I think the good part was that we didn’t make major mistakes and we performed almost perfect. I got the chords correct and most things were fine and I loved the audience’s reaction. I think they liked it! But, the bad part is that on one chord, I didn’t press hard enough that it didn’t make any sound. I was lucky because this was the part where the singing was loud and the singing blocked the sound of the guitar. Also, this happened near the end of the performance, so I think that I lost concentration and didn’t hold the chords properly. Next time, I think I should work on concentrating more. (My friend told me that I was looking at the piano at the end)


Hi guys!


Just to let you know, today I’m going to write a reflection about a class we had: MUSIC. I’m going to tell you what I learned in this lesson.


First thing, I learned what is called a interval. I knew this in Japanese but I didn’t know what is called in English. Interval is the distance between 2 different pitches :highest to lowest! For example, from the high C to the low C, the interval is always 7. So if there is an octave difference, the interval will always be 7! Other than that, if is it the low C to the low E, the interval is three because you count: C, D, E.


Second, I learned a word I never knew. I didn’t know that if your interval is at least 3, you call this a leap. This means that if we chose the low C and the low D, the interval become 2 (C, D) so this wouldn’t be a leap. Now we can know that when there is a leap, there needs to be a note in between of the 2 notes you chose. Ex; C-E (there is D in between C and E).


Third, I learned that melody can be without any instruments. I learned that you can make any kind of melody with your mouth or even your own body. Try hitting yourself in the head. There will be a thock sound and if you continue that for a while with different rhythm, you will create a melody. Now try it! Other than that, try kicking a wall with different beats. There will be a bum bum bum bum sound if you kick a wall. If you want to make a melody interesting, you can change the length of the sound.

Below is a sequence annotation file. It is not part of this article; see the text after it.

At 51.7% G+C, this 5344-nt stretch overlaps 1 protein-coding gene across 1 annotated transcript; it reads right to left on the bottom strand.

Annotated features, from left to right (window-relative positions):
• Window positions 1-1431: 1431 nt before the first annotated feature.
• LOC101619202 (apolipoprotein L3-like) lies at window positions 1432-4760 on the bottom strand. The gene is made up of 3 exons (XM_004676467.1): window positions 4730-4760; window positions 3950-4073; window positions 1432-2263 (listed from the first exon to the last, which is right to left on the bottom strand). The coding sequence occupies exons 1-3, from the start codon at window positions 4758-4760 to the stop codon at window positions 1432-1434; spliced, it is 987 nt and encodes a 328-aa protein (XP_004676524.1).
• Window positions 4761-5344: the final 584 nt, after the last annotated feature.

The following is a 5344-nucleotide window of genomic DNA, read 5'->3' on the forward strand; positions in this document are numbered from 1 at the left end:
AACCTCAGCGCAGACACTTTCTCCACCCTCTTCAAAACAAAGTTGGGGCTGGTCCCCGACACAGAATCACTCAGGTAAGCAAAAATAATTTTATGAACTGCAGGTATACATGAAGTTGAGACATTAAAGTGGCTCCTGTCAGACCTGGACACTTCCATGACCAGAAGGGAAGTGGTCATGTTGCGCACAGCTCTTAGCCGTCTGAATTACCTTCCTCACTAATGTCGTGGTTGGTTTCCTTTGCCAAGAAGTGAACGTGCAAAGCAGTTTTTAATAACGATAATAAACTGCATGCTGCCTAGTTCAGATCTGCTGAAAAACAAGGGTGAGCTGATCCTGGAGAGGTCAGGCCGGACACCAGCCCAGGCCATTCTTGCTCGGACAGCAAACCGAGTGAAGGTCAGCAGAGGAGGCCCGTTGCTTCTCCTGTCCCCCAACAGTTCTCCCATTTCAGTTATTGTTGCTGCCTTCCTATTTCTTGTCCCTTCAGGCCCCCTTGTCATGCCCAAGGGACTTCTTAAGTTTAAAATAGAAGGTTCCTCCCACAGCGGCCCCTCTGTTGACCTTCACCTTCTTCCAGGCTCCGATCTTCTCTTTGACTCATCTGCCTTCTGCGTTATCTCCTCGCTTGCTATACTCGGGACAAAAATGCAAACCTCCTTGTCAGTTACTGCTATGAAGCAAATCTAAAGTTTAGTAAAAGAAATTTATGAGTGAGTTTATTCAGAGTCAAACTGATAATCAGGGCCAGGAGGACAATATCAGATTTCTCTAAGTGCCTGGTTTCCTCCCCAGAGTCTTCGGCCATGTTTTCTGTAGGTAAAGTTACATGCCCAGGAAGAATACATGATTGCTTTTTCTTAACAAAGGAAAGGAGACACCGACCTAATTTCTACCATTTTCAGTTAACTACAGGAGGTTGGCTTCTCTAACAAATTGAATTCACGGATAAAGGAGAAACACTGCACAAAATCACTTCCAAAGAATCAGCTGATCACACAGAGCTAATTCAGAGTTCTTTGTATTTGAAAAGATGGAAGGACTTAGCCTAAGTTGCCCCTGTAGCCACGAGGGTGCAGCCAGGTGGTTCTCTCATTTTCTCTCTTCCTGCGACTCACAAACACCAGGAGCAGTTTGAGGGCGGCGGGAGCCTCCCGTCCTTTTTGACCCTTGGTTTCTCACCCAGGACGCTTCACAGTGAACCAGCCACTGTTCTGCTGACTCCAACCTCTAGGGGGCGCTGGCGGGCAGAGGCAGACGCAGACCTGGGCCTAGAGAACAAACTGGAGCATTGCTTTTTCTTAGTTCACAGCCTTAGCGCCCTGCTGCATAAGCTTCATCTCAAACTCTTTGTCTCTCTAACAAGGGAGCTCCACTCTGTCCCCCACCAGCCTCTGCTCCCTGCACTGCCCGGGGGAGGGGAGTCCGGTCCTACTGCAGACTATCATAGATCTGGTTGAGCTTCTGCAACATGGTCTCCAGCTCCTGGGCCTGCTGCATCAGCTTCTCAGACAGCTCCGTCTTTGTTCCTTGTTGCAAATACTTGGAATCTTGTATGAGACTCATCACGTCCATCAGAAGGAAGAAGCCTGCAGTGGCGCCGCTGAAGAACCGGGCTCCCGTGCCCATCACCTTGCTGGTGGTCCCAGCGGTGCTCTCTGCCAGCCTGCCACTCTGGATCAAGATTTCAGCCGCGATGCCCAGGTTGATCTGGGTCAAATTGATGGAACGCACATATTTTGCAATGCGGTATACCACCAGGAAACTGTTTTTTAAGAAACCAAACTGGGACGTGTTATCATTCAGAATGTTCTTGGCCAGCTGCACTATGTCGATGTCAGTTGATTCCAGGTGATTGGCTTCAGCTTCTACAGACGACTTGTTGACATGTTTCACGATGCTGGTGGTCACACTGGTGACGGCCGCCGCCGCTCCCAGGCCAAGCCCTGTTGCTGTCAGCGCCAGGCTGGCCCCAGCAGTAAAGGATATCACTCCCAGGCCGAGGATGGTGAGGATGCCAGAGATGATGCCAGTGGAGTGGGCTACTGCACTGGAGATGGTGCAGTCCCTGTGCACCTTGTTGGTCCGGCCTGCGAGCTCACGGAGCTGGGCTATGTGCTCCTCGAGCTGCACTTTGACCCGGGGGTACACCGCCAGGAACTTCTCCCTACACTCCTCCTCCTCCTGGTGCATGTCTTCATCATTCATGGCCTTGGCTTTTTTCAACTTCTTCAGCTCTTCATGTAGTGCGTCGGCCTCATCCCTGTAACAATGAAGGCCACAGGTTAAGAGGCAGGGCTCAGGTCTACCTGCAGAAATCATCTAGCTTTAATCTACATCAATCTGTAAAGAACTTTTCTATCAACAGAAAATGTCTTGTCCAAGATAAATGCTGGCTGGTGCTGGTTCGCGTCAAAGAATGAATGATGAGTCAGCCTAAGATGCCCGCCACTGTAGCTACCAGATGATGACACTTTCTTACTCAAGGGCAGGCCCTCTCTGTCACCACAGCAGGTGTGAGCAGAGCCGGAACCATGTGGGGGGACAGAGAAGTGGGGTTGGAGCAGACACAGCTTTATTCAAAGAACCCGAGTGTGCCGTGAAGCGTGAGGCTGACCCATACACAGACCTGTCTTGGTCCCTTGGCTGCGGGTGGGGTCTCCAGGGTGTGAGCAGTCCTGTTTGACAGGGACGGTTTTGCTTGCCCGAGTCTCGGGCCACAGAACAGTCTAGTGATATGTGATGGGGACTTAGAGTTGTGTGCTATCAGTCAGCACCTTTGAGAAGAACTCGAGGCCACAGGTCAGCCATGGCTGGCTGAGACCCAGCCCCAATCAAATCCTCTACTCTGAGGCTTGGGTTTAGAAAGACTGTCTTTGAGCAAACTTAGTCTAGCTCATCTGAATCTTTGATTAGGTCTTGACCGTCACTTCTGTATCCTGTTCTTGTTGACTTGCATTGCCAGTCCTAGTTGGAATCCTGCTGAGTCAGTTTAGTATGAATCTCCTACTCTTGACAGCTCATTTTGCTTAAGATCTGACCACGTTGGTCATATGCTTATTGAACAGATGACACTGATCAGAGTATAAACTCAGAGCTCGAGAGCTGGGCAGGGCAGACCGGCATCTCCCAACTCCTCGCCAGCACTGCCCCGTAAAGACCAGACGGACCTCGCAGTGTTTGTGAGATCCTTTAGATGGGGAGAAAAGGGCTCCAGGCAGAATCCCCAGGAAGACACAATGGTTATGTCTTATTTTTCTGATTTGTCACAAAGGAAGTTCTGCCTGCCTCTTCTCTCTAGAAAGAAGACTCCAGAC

Next, I learned that whole notes, half notes, quarter notes, eighth notes, sixteenth notes and rests can change the interest in melodies a lot.. A lot.. A LOT! So….. If you keep on playing quarter notes for a long time, the audience will get very bored even if you change the note. But if you add in eighth notes and half notes, the melody will become interesting. A plain interesting. If you want to put a “VERY” you will neeeeed to add rests. If you keep playing, then it will kind of just pressing the notes. But if you add rests, the audience will clearly understand the melody and rhythm. After you do this, the music will become “VERY interesting.”


Last, I learned how time signatures work. There are many different time signatures, but I will tell you the 3 main signatures that I use a lot. By the way, I don’t know what these numbers meant until this lesson! The 3 main signatures are: 3/4, 4/4, 6/8. Now I learned that the top number is the amount of beats that interacts with the bottom number. The bottom number means the note speed. So lets talk about the most common: 4/4. From the bottom. Since the bottom number is 4, this means there are quarter notes. Since the top is 4, that means there are 4 quarter notes in a phrase/measure. For 6/8, there is 6 eighth notes. For 3/4, there is 3 quarter notes in a measure.


Overall, I learned mainly about melody, rhythm related things (Signatures and etc.) and intervals. I think that music has many different ideas that creates a very good sound. Also I think the three things I learned are very important and they build up a very good melody.


Favorite Melody


I like the melody because the pitch between high and low is very clear and easy to know. Also I like the beat and the rhythm. In this case, I like the rhythm because in this song, the background music is unique and the singer makes a good combination with the instruments.